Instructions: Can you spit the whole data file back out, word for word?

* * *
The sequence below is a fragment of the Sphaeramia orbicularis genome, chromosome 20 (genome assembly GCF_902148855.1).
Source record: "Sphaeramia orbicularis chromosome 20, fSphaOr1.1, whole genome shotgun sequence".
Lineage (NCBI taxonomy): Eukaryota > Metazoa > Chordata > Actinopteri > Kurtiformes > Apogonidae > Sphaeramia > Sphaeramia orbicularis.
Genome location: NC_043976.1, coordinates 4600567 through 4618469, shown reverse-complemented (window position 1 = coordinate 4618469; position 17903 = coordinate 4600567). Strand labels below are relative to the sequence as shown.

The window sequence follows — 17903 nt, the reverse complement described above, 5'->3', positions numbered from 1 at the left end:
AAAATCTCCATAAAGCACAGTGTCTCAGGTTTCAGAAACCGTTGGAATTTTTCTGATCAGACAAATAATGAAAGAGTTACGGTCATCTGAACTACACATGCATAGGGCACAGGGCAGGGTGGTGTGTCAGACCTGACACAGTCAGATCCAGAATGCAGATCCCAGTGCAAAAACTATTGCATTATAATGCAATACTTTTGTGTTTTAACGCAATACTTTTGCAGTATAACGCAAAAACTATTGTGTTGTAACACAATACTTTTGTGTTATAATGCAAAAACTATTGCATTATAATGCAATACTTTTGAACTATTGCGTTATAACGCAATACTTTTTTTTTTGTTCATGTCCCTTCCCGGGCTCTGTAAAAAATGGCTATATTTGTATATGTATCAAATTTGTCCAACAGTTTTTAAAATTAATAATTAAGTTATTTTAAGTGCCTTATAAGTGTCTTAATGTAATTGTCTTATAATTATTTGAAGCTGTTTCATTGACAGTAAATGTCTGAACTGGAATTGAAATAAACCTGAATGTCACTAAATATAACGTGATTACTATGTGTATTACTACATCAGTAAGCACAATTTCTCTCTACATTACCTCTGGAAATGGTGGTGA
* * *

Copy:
The sequence below is a fragment of the Sphaeramia orbicularis genome, chromosome 20 (genome assembly GCF_902148855.1).
Source record: "Sphaeramia orbicularis chromosome 20, fSphaOr1.1, whole genome shotgun sequence".
Lineage (NCBI taxonomy): Eukaryota > Metazoa > Chordata > Actinopteri > Kurtiformes > Apogonidae > Sphaeramia > Sphaeramia orbicularis.
Genome location: NC_043976.1, coordinates 4600567 through 4618469, shown reverse-complemented (window position 1 = coordinate 4618469; position 17903 = coordinate 4600567). Strand labels below are relative to the sequence as shown.

The window sequence follows — 17903 nt, the reverse complement described above, 5'->3', positions numbered from 1 at the left end:
AAAATCTCCATAAAGCACAGTGTCTCAGGTTTCAGAAACCGTTGGAATTTTTCTGATCAGACAAATAATGAAAGAGTTACGGTCATCTGAACTACACATGCATAGGGCACAGGGCAGGGTGGTGTGTCAGACCTGACACAGTCAGATCCAGAATGCAGATCCCAGTGCAAAAACTATTGCATTATAATGCAATACTTTTGTGTTTTAACGCAATACTTTTGCAGTATAACGCAAAAACTATTGTGTTGTAACACAATACTTTTGTGTTATAATGCAAAAACTATTGCATTATAATGCAATACTTTTGAACTATTGCGTTATAACGCAATACTTTTTTTTTTGTTCATGTCCCTTCCCGGGCTCTGTAAAAAATGGCTATATTTGTATATGTATCAAATTTGTCCAACAGTTTTTAAAATTAATAATTAAGTTATTTTAAGTGCCTTATAAGTGTCTTAATGTAATTGTCTTATAATTATTTGAAGCTGTTTCATTGACAGTAAATGTCTGAACTGGAATTGAAATAAACCTGAATGTCACTAAATATAACGTGATTACTATGTGTATTACTACATCAGTAAGCACAATTTCTCTCTACATTACCTCTGGAAATGGTGGTGA